|Y Combinator is expanding to China after a year or two of dropping hints about such plans. Toward that end, it announced the hiring last night of former Microsoft and Baidu executive Qi Lu, who will develop a standalone startup program that runs on Chinese soil. TechCrunch has more here. |
Uber just reported its second quarter financials, showing a slight slowdown in net revenue and bookings growth. It also said losses widened from the previous quarter. TechCrunch has more here.
It’s official: Goldman Sachs is (now) advising Tesla on its bid to go private, says Business Insider. In the meantime, the S.E.C. has reportedly subpoenaed Tesla over the issue.
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|Catching Up with Startup Whisperer (and Wealthfront CEO) Andy Rachleff|
|Andy Rachleff, who cofounded the venture firm Benchmark back in 1995 and has more recently been leading the wealth management firm Wealthfront and teaching at Stanford, is widely sought out for his startup advice. It has become harder to come by, though, given the demands on Rachleff’s time. Most notably, Rachleff has had to dial back his work at Stanford to one course during one quarter of the year — a class that we can only guess is heavily oversubscribed by students. |
That doesn’t mean he doesn’t enjoy the work. Right now, he’s helping two longtime friends, AppDynamics cofounder Jyoti Bansal and VC John Vrionis, with a new kind of accelerator program they are launching today (more on that here). In a quick call to discuss that program earlier this week, he also fielded a few questions from us about the current state of early-stage startup investing and how founders can best navigate it.
We asked him, for example, about how a glut of seed-stage investment has impacted the way that startups are raising money — often in pre-seed, then seed, then post-seed rounds, before raising Series A funding. We wondered if, nomenclature aside, he felt things had changed fundamentally.
As it turns out, he does not. “While the structure and characters involved are very different than 10 years ago, the steps you need to go through are no different,” said Rachleff. “The whole point is to understand what an investor at the next round expects. You have to determine whether or not you’re ready [for that next meeting], and try to achieve product-market fit as fast as possible before you get to it.” Indeed, Rachleff suggested that he thinks it unwise for founders to raise seed rounds serially. “When companies raise seed funding, [that money] is to prove the dogs want to eat the dog food. If they can’t [prove that], and they have to ask for more seed funding,” the startup becomes “less compelling” to later investors.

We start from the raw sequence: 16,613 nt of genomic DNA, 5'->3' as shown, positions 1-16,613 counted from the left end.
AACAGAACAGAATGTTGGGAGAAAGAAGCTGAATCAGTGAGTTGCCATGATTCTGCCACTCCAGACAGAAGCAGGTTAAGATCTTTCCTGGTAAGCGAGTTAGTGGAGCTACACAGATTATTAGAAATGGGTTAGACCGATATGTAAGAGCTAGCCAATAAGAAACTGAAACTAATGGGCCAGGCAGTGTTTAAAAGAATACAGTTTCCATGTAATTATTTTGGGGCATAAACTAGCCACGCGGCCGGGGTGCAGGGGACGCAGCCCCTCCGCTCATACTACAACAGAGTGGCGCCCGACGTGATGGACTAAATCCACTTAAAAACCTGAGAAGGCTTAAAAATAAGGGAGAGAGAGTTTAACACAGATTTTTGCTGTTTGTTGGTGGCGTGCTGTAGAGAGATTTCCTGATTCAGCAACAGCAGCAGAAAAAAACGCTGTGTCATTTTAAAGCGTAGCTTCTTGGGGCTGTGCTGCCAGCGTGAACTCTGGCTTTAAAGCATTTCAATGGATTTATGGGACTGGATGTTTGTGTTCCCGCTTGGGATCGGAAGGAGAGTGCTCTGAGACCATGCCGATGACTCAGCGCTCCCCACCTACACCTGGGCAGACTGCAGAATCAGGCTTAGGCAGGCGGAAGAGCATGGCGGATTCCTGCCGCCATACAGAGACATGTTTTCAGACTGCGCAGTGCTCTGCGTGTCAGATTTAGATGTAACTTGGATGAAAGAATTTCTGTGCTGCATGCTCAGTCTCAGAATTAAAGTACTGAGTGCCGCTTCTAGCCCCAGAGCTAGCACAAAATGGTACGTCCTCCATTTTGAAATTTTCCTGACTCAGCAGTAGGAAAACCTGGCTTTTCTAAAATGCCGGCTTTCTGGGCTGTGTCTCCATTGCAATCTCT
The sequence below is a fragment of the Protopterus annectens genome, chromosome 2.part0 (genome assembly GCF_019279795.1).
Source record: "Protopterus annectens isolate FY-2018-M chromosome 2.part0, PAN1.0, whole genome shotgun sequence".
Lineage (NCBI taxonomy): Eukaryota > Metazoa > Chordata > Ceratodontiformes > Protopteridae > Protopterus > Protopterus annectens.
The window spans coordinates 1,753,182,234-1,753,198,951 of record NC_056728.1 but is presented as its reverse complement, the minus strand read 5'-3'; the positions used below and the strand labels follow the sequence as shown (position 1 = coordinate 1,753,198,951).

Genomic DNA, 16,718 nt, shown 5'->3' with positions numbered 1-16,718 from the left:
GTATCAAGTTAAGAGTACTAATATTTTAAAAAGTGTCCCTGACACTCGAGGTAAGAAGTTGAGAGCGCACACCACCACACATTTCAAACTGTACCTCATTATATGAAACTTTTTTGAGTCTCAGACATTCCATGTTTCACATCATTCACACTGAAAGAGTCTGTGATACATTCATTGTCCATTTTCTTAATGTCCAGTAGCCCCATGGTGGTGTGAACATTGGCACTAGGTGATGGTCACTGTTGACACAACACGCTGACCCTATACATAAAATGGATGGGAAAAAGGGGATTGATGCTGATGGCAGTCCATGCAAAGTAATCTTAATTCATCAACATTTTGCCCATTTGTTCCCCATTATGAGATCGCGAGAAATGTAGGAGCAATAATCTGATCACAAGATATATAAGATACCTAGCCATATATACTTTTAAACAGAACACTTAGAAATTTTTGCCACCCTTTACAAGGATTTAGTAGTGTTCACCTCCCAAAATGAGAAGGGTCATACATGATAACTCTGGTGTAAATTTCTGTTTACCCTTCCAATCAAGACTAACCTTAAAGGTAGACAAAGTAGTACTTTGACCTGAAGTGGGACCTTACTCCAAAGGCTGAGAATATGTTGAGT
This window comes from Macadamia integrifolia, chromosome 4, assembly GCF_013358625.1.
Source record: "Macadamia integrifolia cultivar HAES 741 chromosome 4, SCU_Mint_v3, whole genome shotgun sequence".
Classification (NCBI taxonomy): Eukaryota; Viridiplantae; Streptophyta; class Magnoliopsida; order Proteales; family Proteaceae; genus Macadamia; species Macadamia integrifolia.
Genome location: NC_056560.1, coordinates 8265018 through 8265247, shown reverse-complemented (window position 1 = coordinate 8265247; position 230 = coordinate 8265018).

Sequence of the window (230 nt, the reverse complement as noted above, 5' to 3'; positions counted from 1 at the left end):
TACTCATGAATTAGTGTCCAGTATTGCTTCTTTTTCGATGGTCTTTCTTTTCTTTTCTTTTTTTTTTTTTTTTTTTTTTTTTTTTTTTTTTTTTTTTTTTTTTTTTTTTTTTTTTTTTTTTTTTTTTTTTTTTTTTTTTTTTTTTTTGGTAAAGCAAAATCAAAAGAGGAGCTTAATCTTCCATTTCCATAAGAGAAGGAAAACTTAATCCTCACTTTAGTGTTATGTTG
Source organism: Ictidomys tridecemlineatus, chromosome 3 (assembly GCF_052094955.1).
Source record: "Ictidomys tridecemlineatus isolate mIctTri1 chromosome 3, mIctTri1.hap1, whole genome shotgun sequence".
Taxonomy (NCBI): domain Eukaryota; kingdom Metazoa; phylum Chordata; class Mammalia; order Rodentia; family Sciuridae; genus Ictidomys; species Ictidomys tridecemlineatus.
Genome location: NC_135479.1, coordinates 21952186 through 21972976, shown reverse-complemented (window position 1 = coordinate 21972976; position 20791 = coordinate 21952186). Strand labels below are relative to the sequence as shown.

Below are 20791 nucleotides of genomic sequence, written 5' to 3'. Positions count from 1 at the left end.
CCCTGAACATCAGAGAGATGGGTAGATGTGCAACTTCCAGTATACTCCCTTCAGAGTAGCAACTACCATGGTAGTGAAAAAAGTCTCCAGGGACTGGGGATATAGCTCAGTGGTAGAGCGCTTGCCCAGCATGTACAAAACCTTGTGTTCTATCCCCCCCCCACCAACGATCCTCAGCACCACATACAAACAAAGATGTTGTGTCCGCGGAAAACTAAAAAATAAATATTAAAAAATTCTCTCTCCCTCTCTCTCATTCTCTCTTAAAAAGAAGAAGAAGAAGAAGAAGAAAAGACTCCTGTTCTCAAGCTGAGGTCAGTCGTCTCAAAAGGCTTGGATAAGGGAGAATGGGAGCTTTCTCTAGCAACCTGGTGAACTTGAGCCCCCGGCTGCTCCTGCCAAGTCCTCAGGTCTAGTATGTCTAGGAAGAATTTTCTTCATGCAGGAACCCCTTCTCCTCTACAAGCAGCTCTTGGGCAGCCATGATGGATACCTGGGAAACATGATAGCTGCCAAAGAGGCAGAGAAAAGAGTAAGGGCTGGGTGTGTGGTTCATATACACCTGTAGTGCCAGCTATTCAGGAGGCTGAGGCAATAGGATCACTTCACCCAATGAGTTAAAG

We asked him about some of the biggest mistakes that founders make, and he said that many of these center on who founders approach for funding, how they pace the rate at which they approach investors, and how, exactly, they pitch their startups. On that last point, said Rachleff, “People think data is a way to compel people, but it’s the story that compels people, and that has never changed, whether you’re talking about political campaigns or business presentations.”
|AuditBoard, a four-year-old, L.A.-based maker of risk and compliance software for large businesses, has raised $40 million in Series B funding led by Battery Ventures. TechCrunch has more here.|
AxiaMed, a five-year-old, Santa Barbara, Ca.-based healthcare payments tech company, has raised $12.4 million led by Health Enterprise Partners. More here.
BabelBark, a 2.5-year-old, Newton, Ma.-based online platform that connects pets with pet care businesses (from veterinarians to groomers to boarding kennels), has raised $2.8 million in additional Series A funding that pushes its original Series A round to $4.5 million altogether. The company has yet to disclose any of its investors. More here.
Backbone PLM, a four-year-old, Boulder, Co.-based, cloud-based, collaborative platform that enables brands to streamline the product development process, has raised $8 million in Series A funding led by Signal Peak Ventures, with participation from Grotech Ventures, Spider Capital, Novel TMT Ventures, Beanstalk Ventures, Brainchild Holdings and Peterson Ventures. More here.
BioBeats, a six-year-old, London-based company that sells a well-being course and app, has raised £2.4 million (roughly $3 million) from Oxford Sciences Innovation, White Cloud and IQ Capital. More here.
Blueberry Therapeutics, a seven-year-old, Cheshire, England-based drug discovery and development company that’s developing nanomedicines for difficult-to-treat skin and nail infections, has raised £10 million ($12.7 million) in Series B funding, including from China Medical Venture Investment, a wholly owned subsidiary of China Medical System Holdings, and A&B Company. More here.
Bugworks Research, a 4.5-year-old, Bengaluru, India-based antibiotics developer, has raised $9 million in Series A funding led by UTEC Japan, with participation from Acquipharma Holdings and 3ONE4 Capital. More here.
Concourse Global, a year-old, Brooklyn, N.Y.-based educational tech company, has raised $2 million in seed funding led by Colle Capital, with participation from A-Star Education and Third Kind VC. More here.